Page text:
Just under an hour’s train ride from London takes you to Windsor, a historic town by the River Thames that is home to the world’s oldest occupied castle, cobbled streets, beautiful parks, independent shops and some strange sights. Although it’s a relatively small town, it’s a year-round hit with tourists and London daytrippers alike, perfect for some riverside strolling, country walks, and leisurely pub times.
Getting to Windsor from London
The quickest way to get to Windsor is by train.
The fastest route is to get a train from Paddington to Slough, which takes approximately 15 minutes on a fast train (£11.10 off-peak day return). Then change for Windsor and Eton Central, which takes 6 minutes (£4 for an anytime day return).
If you prefer a more direct route, take the train from Waterloo to Windsor and Eton Riverside which takes around 55 minutes (£13.40 off-peak day return).
Things to do in Windsor
Visit Windsor Castle
Windsor’s main tourist attraction is Windsor Castle, the oldest and largest occupied castle in the world. It’s also one of the Queen’s favourite residences; the Royal Standard flag flies above when she’s home. It was founded in the 11th century by William the Conqueror, built high above the river and was restored after a fire in 1992.
These days you can take a wander through the state apartments, semi-state rooms, the castle precincts (outdoor bits, the moat roam, St George’s chapel and Queen Mary’s Dollhouse. For a bit of pageantry, visit on a Thursday or Saturday for the Changing of the Guard where groups of guards go on a sort of parade through the castle grounds. The Household Troops march into the street too.
Standard adult tickets cost £23.50 and can be purchased online.
Families of 5 members: £60.00
Take ‘The Long Walk’ at Windsor Great Park
Once you’re done snooping around the Queen’s gaff, get away from crowds and into nature on The Long Walk in Windsor Great Park, which is filled with roaming deer. You can wander to 2.64 mile chestnut-tree-lined avenue from the castle. Keep going uphill to The Copper Horse,a nice lookout point over the Berkshire countryside from which you can see London in the hazy distance.
Windsor Great Park
The Crooked House of Windsor
Right by Windsor Castle, there’s another lesser-known historic landmark, the wonderfully wonky Crooked House. Right by there, you’ll also find the shortest street in England: Queen Charlotte Street, which is just under 52 feet long and leads to The Carpenters Arms, if you’re after a pit stop and some pub grub.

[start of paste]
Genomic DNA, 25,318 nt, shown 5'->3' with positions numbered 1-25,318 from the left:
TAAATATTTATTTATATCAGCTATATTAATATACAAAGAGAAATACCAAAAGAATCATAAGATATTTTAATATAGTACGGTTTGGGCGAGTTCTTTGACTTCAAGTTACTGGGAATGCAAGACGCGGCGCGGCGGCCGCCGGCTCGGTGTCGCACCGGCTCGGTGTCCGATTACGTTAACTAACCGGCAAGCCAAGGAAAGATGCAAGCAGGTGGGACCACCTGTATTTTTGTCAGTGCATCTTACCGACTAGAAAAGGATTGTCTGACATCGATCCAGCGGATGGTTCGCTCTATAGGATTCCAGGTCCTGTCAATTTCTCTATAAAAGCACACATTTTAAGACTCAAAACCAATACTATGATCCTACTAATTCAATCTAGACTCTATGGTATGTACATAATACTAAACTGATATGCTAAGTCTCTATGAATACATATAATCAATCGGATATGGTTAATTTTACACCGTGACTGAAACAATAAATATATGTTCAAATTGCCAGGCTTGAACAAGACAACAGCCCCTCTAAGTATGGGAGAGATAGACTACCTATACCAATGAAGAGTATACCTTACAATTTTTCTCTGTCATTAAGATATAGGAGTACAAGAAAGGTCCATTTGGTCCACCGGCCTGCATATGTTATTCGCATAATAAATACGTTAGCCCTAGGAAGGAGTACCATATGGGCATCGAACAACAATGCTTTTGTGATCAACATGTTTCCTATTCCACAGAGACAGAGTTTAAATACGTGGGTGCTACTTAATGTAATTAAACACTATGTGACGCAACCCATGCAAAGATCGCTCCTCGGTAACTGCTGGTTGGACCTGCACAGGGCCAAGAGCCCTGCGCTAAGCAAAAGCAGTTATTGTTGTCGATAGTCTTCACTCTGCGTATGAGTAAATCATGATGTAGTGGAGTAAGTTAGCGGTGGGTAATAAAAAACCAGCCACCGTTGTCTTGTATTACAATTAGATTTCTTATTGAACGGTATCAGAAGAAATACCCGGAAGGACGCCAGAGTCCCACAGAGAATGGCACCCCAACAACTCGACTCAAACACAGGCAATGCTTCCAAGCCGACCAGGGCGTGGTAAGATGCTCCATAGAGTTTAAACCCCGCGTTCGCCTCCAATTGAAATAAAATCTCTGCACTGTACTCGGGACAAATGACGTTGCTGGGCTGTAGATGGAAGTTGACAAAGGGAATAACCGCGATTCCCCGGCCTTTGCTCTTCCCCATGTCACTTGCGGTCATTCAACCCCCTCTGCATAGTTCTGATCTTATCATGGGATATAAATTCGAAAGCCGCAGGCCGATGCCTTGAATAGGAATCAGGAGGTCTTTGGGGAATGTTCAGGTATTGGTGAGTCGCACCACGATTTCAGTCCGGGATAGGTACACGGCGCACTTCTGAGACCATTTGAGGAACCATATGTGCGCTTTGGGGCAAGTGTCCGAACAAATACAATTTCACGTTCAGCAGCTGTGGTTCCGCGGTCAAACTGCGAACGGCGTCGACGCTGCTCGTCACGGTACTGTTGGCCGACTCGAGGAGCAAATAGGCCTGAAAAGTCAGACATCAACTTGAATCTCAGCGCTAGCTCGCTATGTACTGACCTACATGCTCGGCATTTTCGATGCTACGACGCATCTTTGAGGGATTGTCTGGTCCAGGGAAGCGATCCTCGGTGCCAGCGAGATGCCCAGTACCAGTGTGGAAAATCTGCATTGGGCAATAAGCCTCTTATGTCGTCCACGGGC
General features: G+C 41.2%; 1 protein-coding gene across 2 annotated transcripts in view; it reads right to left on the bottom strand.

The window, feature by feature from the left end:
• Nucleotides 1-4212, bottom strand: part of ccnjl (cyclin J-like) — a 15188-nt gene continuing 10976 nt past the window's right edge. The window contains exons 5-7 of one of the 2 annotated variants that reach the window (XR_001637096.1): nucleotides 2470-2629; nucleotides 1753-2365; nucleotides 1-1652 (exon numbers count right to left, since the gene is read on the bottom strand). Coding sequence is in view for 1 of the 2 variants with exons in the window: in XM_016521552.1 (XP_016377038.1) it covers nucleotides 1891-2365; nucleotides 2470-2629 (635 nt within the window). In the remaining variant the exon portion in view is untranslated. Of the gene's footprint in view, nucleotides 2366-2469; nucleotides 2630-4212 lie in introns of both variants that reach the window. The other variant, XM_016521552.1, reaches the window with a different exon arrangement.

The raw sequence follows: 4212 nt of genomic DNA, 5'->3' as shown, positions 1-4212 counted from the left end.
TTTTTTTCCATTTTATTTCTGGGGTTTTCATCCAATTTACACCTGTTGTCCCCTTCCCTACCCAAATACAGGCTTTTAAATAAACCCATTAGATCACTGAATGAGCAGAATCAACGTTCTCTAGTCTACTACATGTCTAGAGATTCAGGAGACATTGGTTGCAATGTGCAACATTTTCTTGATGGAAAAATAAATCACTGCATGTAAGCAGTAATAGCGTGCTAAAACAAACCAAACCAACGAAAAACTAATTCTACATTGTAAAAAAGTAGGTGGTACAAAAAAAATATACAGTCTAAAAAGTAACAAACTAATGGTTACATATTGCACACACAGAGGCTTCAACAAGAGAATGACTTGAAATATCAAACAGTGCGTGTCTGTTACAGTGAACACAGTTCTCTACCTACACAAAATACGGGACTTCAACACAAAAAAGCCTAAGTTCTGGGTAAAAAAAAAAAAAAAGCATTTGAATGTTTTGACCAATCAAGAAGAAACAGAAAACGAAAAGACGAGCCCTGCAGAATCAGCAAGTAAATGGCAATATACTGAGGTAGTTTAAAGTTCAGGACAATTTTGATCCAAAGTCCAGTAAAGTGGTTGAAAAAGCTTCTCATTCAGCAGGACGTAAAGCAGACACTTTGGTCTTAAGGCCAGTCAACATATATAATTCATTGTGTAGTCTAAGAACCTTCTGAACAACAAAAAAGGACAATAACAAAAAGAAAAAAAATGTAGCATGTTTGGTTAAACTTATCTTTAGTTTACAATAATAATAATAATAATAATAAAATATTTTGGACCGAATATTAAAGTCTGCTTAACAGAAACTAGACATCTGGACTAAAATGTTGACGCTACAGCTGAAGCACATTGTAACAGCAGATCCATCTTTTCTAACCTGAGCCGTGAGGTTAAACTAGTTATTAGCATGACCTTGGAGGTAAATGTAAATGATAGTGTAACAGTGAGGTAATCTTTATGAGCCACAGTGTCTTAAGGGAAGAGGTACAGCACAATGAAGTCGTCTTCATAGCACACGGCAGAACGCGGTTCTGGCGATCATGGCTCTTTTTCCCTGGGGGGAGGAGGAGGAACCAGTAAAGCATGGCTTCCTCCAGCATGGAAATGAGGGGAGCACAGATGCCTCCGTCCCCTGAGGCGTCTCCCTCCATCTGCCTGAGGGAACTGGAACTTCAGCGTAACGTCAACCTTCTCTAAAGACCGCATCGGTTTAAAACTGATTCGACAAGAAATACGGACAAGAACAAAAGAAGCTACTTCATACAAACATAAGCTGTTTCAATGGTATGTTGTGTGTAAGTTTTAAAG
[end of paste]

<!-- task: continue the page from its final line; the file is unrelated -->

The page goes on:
The Crooked House of Windsor
The pavement clock
Windsor is also thought to be home to the UK’s only pavement clock. Take a walk along Thames Street and head for the Pizza Express and look down to see the clock embedded into the pavement, originally installed in 1950 by clockmaker’s Dyson and Sons. It was replaced in 2011 with a time capsule hidden underneath.
Pavement Clock, Thames Street
One of the strangest tourist attractions along the Thames is Duck Tours. The London edition is permanently shut, but this bizarre tradition lives on along the merry waterways of Windsor. Duck Tours are billed (not sorry!) as “unique amphibious vehicles”—big, bright yellow bus-boat hybrids that can transport passengers in the river and on dry land to see the sights.
Peascod Street and St Leonard’s Road
Take a walk away from the castle and the bustle of upper Peascod Street and you’ll find more interesting, independent places to explore. St Leonard’s Road is also home to The Old Court arts centre, which sits within an Edwardian fire station, a magistrates’ court, and a police station, which regularly hosts stand-up comedy, fringe theatre, live music, family events and exhibitions.
Windsor restaurants, pubs, bars and entertainment
If you take the Paddington -> Windsor (via Slough) route, you’ll arrive at The Old Station, a grade II listed Victorian Railway Station that is now a large shopping and food and drink/market area. It’s a bit like Windsor’s answer to Covent Garden, with a mix of chain eateries, like Bill’s and Patisserie Valerie, and luxe shops, like Molton Brown and Le Creuset. But there are smaller, independent places in and around it too. For less hectic, touristy trap options, take the side steps down to Goswell Hill for excellent Italian food at Sebastian’s.
Cross the bridge from Windsor over to Eton for a leisurely lunch at Gilbey’s, which serves up modern British food with a French twist, and a decent value set menu at lunch and early evening (£23 for two courses).
But if pub grub rather than bistro is more your thing, then enjoy lunch or dinner with a lovely Thameside view at The Boatman. And for an afternoon caffeine fix or a slice cake, visit Lilly’s on Peascod Street or Nimia on Eton High Street.
And finally, stick around see a show at the Theatre Royal, which reopened post-lockdown with a performance of Hamlet, starring Sir Ian McKellan.